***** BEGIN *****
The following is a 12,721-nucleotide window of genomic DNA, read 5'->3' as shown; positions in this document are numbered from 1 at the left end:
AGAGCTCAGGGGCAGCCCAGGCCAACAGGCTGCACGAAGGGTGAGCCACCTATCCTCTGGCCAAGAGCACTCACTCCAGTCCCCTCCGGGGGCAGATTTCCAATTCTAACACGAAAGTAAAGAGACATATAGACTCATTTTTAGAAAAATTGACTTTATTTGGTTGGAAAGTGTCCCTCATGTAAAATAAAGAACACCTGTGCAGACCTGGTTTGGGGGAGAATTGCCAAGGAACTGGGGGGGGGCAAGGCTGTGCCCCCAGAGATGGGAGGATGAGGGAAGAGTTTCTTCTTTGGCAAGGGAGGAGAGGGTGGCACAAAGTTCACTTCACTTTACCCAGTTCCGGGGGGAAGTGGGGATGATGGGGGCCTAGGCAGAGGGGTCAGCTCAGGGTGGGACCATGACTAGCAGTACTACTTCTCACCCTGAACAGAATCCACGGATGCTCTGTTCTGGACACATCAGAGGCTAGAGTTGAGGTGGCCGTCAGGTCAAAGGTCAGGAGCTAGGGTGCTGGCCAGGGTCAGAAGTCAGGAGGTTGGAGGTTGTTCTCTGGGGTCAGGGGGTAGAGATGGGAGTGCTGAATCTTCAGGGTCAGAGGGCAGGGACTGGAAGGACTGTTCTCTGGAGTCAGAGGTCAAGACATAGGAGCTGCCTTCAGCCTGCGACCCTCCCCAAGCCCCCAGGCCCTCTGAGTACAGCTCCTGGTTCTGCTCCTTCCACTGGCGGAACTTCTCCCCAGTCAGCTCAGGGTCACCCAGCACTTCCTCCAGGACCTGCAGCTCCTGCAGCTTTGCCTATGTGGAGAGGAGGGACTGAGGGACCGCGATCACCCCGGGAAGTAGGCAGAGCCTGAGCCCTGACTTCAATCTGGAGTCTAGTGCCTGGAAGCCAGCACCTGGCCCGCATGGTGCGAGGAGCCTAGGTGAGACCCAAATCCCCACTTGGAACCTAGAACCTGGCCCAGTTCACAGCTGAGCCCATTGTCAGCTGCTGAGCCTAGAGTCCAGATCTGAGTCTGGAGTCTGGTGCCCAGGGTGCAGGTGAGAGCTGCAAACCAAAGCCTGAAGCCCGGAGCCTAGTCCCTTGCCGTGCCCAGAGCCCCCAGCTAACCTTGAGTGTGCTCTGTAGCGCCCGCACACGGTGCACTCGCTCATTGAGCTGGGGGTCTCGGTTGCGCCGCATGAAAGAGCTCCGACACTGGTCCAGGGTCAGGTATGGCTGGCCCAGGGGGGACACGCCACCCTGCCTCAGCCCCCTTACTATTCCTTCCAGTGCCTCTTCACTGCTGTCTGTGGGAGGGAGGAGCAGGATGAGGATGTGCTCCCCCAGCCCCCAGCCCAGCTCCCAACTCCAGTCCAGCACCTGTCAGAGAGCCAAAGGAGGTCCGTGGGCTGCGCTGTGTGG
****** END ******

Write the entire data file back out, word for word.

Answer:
The following is a 12,721-nucleotide window of genomic DNA, read 5'->3' as shown; positions in this document are numbered from 1 at the left end:
AGAGCTCAGGGGCAGCCCAGGCCAACAGGCTGCACGAAGGGTGAGCCACCTATCCTCTGGCCAAGAGCACTCACTCCAGTCCCCTCCGGGGGCAGATTTCCAATTCTAACACGAAAGTAAAGAGACATATAGACTCATTTTTAGAAAAATTGACTTTATTTGGTTGGAAAGTGTCCCTCATGTAAAATAAAGAACACCTGTGCAGACCTGGTTTGGGGGAGAATTGCCAAGGAACTGGGGGGGGGCAAGGCTGTGCCCCCAGAGATGGGAGGATGAGGGAAGAGTTTCTTCTTTGGCAAGGGAGGAGAGGGTGGCACAAAGTTCACTTCACTTTACCCAGTTCCGGGGGGAAGTGGGGATGATGGGGGCCTAGGCAGAGGGGTCAGCTCAGGGTGGGACCATGACTAGCAGTACTACTTCTCACCCTGAACAGAATCCACGGATGCTCTGTTCTGGACACATCAGAGGCTAGAGTTGAGGTGGCCGTCAGGTCAAAGGTCAGGAGCTAGGGTGCTGGCCAGGGTCAGAAGTCAGGAGGTTGGAGGTTGTTCTCTGGGGTCAGGGGGTAGAGATGGGAGTGCTGAATCTTCAGGGTCAGAGGGCAGGGACTGGAAGGACTGTTCTCTGGAGTCAGAGGTCAAGACATAGGAGCTGCCTTCAGCCTGCGACCCTCCCCAAGCCCCCAGGCCCTCTGAGTACAGCTCCTGGTTCTGCTCCTTCCACTGGCGGAACTTCTCCCCAGTCAGCTCAGGGTCACCCAGCACTTCCTCCAGGACCTGCAGCTCCTGCAGCTTTGCCTATGTGGAGAGGAGGGACTGAGGGACCGCGATCACCCCGGGAAGTAGGCAGAGCCTGAGCCCTGACTTCAATCTGGAGTCTAGTGCCTGGAAGCCAGCACCTGGCCCGCATGGTGCGAGGAGCCTAGGTGAGACCCAAATCCCCACTTGGAACCTAGAACCTGGCCCAGTTCACAGCTGAGCCCATTGTCAGCTGCTGAGCCTAGAGTCCAGATCTGAGTCTGGAGTCTGGTGCCCAGGGTGCAGGTGAGAGCTGCAAACCAAAGCCTGAAGCCCGGAGCCTAGTCCCTTGCCGTGCCCAGAGCCCCCAGCTAACCTTGAGTGTGCTCTGTAGCGCCCGCACACGGTGCACTCGCTCATTGAGCTGGGGGTCTCGGTTGCGCCGCATGAAAGAGCTCCGACACTGGTCCAGGGTCAGGTATGGCTGGCCCAGGGGGGACACGCCACCCTGCCTCAGCCCCCTTACTATTCCTTCCAGTGCCTCTTCACTGCTGTCTGTGGGAGGGAGGAGCAGGATGAGGATGTGCTCCCCCAGCCCCCAGCCCAGCTCCCAACTCCAGTCCAGCACCTGTCAGAGAGCCAAAGGAGGTCCGTGGGCTGCGCTGTGTGG